As in most “Silver rate” towns, the “clubhouse” was the community center. This building was a real multipurpose structure. It housed a small diner with bakery/ ice cream parlor/ soda fountain. This was a popular “hangout” for adults and youth; each in their own space. Believe it or not, Gyambo’s barber shop, library, credit union, typing class, pool hall, beauty salon, dance hall and movie theater were all part of this establishment. The movie theater also doubled as the venue for talent shows as well as variety shows. Although “Gyambo” was the most isolated canal zone town, visitors would flock there on special holidays like February 22nd (Washington’s Birthday) and for athletic competition, and social events like dances. On such occasions the clubhouse would be overrun with visitors from the farthest towns including Panama City on the Pacific side and the Atlantic side city of Colon. Memories of the clubhouse include the smell and taste of fresh baked two-for-nickel cookies, three-cents cupcakes, twenty-nine cents pound cakes, fifteen-cents breads, dime pies, Mary Jane French Cookies and sticky buns. The soft drink of choice was called a “Ricky”. At the clubhouse theater, early “Gyambo People” would host events paying tribute to retiring “white US citizen policemen and Panama Canal Zone governors who were deemed to have been fair in dealing with the Local rate community. “Gyambo” students who returned home on vacation, were also honored with special tributes before returning to the United States to continue their studies. Fellow residents would render poetry (recitations), vocal and instrumental solos, speeches as well as anthem renditions by Gamboa’s own “Centro -Isthmian Band” under the directorship of Mr. George H. Joseph.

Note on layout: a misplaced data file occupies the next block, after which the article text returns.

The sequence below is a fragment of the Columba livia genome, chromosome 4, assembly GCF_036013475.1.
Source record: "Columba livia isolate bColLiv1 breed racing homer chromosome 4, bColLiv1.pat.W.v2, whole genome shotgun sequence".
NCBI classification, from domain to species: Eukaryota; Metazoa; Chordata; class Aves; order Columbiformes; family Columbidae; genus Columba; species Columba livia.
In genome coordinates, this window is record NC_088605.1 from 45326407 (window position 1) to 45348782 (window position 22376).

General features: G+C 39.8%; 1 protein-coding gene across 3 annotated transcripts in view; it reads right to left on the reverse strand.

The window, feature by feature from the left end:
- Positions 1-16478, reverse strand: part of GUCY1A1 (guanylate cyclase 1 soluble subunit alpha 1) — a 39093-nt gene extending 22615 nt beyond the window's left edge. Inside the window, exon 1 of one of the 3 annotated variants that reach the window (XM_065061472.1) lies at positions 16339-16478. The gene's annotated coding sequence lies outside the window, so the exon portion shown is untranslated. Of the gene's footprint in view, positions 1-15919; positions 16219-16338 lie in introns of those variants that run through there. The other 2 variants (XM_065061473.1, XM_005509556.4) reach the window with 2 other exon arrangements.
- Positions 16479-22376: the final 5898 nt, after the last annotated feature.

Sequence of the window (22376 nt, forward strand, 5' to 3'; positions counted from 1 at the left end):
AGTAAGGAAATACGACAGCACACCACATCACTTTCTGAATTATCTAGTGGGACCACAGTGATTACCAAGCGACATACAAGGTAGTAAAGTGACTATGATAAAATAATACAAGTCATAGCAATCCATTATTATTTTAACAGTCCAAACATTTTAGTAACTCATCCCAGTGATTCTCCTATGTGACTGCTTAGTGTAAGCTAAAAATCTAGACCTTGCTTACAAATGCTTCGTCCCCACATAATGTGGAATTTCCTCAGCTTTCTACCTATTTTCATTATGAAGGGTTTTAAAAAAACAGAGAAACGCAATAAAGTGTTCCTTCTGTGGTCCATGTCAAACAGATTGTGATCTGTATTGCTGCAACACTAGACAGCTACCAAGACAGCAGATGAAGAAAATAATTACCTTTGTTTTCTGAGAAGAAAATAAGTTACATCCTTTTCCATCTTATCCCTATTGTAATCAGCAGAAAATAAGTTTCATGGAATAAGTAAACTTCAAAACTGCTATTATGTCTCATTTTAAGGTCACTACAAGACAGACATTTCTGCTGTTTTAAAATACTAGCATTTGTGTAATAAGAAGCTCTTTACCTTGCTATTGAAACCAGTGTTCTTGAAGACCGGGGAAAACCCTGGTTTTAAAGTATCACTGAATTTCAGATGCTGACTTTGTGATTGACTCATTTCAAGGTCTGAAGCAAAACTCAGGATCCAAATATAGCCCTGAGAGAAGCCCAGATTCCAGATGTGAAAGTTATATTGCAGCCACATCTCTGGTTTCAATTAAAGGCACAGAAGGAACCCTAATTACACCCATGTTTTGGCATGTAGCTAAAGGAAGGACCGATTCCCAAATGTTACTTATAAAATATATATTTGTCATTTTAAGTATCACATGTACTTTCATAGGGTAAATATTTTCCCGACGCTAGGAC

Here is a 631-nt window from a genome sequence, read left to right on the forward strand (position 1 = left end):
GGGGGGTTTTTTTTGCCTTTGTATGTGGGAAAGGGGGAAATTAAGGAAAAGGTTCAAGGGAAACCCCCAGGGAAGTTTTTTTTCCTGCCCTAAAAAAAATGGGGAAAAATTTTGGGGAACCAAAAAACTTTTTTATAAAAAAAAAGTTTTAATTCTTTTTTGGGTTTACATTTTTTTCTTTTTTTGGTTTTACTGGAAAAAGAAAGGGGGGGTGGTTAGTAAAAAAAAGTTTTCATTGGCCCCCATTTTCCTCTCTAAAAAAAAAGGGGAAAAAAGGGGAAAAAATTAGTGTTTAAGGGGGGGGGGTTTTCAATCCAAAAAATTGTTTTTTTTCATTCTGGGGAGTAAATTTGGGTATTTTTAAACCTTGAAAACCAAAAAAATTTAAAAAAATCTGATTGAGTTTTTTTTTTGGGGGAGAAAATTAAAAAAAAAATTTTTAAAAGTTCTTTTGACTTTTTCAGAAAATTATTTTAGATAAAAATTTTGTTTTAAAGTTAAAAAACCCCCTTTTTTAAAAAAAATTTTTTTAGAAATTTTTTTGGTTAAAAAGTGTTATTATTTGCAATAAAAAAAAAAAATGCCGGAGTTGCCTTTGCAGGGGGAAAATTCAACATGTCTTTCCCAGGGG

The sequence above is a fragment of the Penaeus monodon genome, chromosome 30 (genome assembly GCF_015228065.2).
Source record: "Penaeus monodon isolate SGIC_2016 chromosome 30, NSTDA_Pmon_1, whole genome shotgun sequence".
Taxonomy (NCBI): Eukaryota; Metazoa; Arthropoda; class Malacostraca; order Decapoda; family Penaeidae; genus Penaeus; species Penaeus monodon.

We know there are many Clubhouse memories, theater stories and recollections of culinary delights. Please share them !
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